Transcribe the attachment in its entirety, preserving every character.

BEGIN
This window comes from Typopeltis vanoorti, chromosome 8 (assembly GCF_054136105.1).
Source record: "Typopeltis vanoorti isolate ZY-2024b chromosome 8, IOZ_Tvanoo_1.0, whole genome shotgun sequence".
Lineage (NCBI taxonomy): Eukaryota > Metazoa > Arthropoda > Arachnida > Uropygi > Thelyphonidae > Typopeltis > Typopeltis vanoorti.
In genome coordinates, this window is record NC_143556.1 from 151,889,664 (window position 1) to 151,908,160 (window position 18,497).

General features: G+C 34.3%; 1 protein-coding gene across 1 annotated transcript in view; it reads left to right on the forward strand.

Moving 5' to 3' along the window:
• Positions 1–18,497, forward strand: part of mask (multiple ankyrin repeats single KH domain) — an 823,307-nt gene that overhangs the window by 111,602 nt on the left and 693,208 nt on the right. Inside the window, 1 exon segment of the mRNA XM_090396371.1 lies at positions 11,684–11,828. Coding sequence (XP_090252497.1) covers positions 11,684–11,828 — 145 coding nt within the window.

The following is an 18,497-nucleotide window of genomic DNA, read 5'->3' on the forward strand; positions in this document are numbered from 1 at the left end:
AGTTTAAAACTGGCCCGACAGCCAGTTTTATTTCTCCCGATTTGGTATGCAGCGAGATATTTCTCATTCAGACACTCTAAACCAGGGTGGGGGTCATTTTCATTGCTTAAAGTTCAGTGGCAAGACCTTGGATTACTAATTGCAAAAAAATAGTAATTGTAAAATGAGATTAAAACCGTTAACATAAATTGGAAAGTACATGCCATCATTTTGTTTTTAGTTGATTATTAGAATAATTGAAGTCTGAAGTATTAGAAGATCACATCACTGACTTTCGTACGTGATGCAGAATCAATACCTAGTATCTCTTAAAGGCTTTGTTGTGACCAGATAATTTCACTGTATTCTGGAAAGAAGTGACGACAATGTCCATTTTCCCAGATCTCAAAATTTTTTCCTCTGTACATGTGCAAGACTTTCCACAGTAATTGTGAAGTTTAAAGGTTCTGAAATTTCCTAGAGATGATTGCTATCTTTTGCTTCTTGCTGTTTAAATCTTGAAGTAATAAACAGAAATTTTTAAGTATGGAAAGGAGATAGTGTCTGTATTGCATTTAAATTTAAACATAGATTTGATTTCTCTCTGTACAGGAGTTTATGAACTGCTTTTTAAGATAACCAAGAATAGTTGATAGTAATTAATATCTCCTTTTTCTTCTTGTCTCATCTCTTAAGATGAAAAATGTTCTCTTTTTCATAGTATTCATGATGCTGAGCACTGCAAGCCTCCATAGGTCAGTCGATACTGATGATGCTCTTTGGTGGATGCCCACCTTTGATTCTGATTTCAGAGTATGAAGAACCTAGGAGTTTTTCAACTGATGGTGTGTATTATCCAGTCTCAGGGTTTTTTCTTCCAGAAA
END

This window comes from Typopeltis vanoorti, chromosome 8 (assembly GCF_054136105.1).
Source record: "Typopeltis vanoorti isolate ZY-2024b chromosome 8, IOZ_Tvanoo_1.0, whole genome shotgun sequence".
Lineage (NCBI taxonomy): Eukaryota > Metazoa > Arthropoda > Arachnida > Uropygi > Thelyphonidae > Typopeltis > Typopeltis vanoorti.
In genome coordinates, this window is record NC_143556.1 from 151,889,664 (window position 1) to 151,908,160 (window position 18,497).

General features: G+C 34.3%; 1 protein-coding gene across 1 annotated transcript in view; it reads left to right on the forward strand.

Moving 5' to 3' along the window:
• Positions 1–18,497, forward strand: part of mask (multiple ankyrin repeats single KH domain) — an 823,307-nt gene that overhangs the window by 111,602 nt on the left and 693,208 nt on the right. Inside the window, 1 exon segment of the mRNA XM_090396371.1 lies at positions 11,684–11,828. Coding sequence (XP_090252497.1) covers positions 11,684–11,828 — 145 coding nt within the window.

The following is an 18,497-nucleotide window of genomic DNA, read 5'->3' on the forward strand; positions in this document are numbered from 1 at the left end:
AGTTTAAAACTGGCCCGACAGCCAGTTTTATTTCTCCCGATTTGGTATGCAGCGAGATATTTCTCATTCAGACACTCTAAACCAGGGTGGGGGTCATTTTCATTGCTTAAAGTTCAGTGGCAAGACCTTGGATTACTAATTGCAAAAAAATAGTAATTGTAAAATGAGATTAAAACCGTTAACATAAATTGGAAAGTACATGCCATCATTTTGTTTTTAGTTGATTATTAGAATAATTGAAGTCTGAAGTATTAGAAGATCACATCACTGACTTTCGTACGTGATGCAGAATCAATACCTAGTATCTCTTAAAGGCTTTGTTGTGACCAGATAATTTCACTGTATTCTGGAAAGAAGTGACGACAATGTCCATTTTCCCAGATCTCAAAATTTTTTCCTCTGTACATGTGCAAGACTTTCCACAGTAATTGTGAAGTTTAAAGGTTCTGAAATTTCCTAGAGATGATTGCTATCTTTTGCTTCTTGCTGTTTAAATCTTGAAGTAATAAACAGAAATTTTTAAGTATGGAAAGGAGATAGTGTCTGTATTGCATTTAAATTTAAACATAGATTTGATTTCTCTCTGTACAGGAGTTTATGAACTGCTTTTTAAGATAACCAAGAATAGTTGATAGTAATTAATATCTCCTTTTTCTTCTTGTCTCATCTCTTAAGATGAAAAATGTTCTCTTTTTCATAGTATTCATGATGCTGAGCACTGCAAGCCTCCATAGGTCAGTCGATACTGATGATGCTCTTTGGTGGATGCCCACCTTTGATTCTGATTTCAGAGTATGAAGAACCTAGGAGTTTTTCAACTGATGGTGTGTATTATCCAGTCTCAGGGTTTTTTCTTCCAGAAA